And in Kansas, “Bare ground and stagnant ponds of water can be seen where a flowing Arkansas River should be.” According to The National Weather Service, the water has ceased to flow at I-235.“There's a quarter of a billion dollars worth of grain in the port of lake providence alone and guess what? we can't move the barge. so, we'll bring in trucks it will take 7,000 trucks. They don't exist,” said Louisiana Agriculture Commissioner, Mike Strain. (WKSN News)
And that means there's less water flowing down Mississippi river into the Gulf of Mexico, and less outflow means saltwater from the Gulf is creeping in. Cities in Louisiana cities have had to purchase emergency drinking water…and the entire city of New Orleans is now at risk. (NPR)
The loss of grain crops also affect the livestock who feed on grain - and eventually, the price of meat on supermarket shelves. And non-food livestock, such as horses, are affected, too.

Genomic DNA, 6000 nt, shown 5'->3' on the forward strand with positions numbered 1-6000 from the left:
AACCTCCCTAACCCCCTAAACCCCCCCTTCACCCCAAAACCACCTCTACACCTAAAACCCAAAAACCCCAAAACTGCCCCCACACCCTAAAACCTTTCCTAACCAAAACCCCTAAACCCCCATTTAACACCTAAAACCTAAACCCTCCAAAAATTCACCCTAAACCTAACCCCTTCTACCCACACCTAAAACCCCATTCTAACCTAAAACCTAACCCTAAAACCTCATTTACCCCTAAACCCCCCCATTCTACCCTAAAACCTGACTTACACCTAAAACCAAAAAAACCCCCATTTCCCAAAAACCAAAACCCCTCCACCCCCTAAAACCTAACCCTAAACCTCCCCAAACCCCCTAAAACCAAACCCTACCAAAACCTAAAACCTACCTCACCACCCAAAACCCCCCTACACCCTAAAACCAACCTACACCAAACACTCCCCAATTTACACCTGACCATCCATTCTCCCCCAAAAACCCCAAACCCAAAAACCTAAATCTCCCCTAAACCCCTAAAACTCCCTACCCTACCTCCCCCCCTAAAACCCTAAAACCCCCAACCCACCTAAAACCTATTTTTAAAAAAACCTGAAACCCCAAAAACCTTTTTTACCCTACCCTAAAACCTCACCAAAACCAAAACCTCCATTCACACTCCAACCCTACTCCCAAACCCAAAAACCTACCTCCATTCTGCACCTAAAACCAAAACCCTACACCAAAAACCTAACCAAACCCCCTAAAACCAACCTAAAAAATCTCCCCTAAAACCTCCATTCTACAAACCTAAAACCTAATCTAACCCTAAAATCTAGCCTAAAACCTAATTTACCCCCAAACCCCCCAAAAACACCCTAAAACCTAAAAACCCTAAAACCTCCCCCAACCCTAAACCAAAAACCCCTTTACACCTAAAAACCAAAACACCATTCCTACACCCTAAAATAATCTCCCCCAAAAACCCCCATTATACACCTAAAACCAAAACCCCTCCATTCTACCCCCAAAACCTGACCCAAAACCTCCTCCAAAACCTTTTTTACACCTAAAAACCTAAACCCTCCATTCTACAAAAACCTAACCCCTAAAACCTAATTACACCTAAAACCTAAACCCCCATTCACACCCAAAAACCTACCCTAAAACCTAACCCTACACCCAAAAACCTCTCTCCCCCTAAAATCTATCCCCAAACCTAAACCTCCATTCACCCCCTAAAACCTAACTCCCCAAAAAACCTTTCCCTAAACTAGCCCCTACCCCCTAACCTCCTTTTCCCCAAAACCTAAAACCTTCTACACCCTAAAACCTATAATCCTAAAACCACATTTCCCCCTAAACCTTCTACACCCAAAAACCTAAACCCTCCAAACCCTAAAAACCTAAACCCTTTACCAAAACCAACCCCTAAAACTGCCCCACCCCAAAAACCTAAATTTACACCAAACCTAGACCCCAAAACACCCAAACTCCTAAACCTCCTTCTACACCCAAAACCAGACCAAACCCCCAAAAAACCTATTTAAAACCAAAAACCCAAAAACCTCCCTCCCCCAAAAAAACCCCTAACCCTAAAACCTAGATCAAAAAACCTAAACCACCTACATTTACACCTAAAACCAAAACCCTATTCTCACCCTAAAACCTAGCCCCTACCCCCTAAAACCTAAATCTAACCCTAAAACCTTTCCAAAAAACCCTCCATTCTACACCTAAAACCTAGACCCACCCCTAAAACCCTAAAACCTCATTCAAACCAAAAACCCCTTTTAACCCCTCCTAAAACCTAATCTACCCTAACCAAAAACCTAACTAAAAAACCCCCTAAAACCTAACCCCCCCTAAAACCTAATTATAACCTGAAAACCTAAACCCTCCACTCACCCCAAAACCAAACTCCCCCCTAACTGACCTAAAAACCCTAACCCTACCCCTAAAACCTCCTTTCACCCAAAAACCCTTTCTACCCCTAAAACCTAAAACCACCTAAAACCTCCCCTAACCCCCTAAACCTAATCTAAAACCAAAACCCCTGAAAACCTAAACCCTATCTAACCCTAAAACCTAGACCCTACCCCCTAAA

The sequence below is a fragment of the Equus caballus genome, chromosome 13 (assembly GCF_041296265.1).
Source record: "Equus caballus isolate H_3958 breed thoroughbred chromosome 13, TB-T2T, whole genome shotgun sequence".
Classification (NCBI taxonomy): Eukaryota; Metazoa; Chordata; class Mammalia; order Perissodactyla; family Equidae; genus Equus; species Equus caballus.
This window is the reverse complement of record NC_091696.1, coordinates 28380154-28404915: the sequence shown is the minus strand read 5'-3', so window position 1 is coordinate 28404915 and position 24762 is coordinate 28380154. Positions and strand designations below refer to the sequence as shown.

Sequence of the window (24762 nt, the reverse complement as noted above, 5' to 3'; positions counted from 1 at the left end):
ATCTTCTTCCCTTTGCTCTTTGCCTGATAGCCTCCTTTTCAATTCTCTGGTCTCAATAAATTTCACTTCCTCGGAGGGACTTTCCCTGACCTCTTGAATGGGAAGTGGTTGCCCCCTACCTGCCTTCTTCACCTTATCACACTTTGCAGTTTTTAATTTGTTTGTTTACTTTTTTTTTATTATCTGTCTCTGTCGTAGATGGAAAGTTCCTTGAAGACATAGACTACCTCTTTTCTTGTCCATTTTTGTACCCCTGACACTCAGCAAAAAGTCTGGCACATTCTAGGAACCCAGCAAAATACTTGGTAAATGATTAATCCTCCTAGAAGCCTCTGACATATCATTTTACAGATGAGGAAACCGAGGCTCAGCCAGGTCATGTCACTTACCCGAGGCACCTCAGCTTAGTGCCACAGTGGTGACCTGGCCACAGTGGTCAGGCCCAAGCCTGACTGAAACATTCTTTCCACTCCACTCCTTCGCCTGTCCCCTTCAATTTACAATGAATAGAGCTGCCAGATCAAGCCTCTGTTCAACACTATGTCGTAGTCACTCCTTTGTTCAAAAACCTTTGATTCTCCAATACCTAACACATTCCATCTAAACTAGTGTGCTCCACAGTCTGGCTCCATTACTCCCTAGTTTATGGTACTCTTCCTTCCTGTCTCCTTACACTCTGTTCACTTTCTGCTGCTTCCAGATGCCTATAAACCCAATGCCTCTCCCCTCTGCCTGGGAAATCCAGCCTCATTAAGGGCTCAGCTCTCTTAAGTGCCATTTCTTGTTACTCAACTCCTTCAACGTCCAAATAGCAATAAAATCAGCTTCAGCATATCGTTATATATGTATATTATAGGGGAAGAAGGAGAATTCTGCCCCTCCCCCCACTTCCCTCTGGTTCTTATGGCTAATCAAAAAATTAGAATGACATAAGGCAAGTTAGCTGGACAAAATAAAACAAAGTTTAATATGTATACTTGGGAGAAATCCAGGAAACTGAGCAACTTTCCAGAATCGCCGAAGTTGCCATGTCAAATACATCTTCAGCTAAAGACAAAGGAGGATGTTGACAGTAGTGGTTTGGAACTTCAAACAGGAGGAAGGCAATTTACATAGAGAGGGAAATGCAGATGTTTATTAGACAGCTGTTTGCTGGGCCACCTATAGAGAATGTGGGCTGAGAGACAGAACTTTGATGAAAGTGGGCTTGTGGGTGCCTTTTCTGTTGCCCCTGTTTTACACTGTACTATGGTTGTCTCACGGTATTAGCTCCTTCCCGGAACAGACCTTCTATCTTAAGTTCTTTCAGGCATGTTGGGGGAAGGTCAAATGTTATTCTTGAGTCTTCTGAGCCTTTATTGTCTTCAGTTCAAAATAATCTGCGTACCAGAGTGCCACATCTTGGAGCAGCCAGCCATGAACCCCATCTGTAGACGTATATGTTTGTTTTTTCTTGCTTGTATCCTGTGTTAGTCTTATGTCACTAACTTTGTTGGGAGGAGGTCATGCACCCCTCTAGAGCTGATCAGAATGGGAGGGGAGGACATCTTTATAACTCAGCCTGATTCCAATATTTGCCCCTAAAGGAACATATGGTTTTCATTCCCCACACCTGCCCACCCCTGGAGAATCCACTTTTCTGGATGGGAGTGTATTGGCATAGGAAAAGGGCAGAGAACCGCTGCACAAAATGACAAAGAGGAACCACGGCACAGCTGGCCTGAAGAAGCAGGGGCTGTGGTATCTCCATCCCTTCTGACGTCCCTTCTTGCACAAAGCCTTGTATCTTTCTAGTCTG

Tony Caldwell, owner of an 80 acre horse rescue ranch in Indiana, reports “Everybody is using their winter hay now. The pastures are destroyed and they probably won’t recover before winter. The price of hay has doubled, and the availability is down by 75 percent…Today the problem is not nearly as bad as it’s going to be. It’s terribly bad today, but it is going to get a lot worse.” (Business Week)
The hotter weather will not only affect the prices of food, but of health care as well. At least 8 deaths have been blamed directly on this summer’s heat, and that doesn’t count deaths, injuries, and property losses from western forest fires. Nor does it include deaths labeled as ‘respiratory failure’ or ‘natural causes’ from the elderly living in homes without air conditioning. And looming on the horizon is the nation’s largest outbreak of West Nile virus, fed by the drought.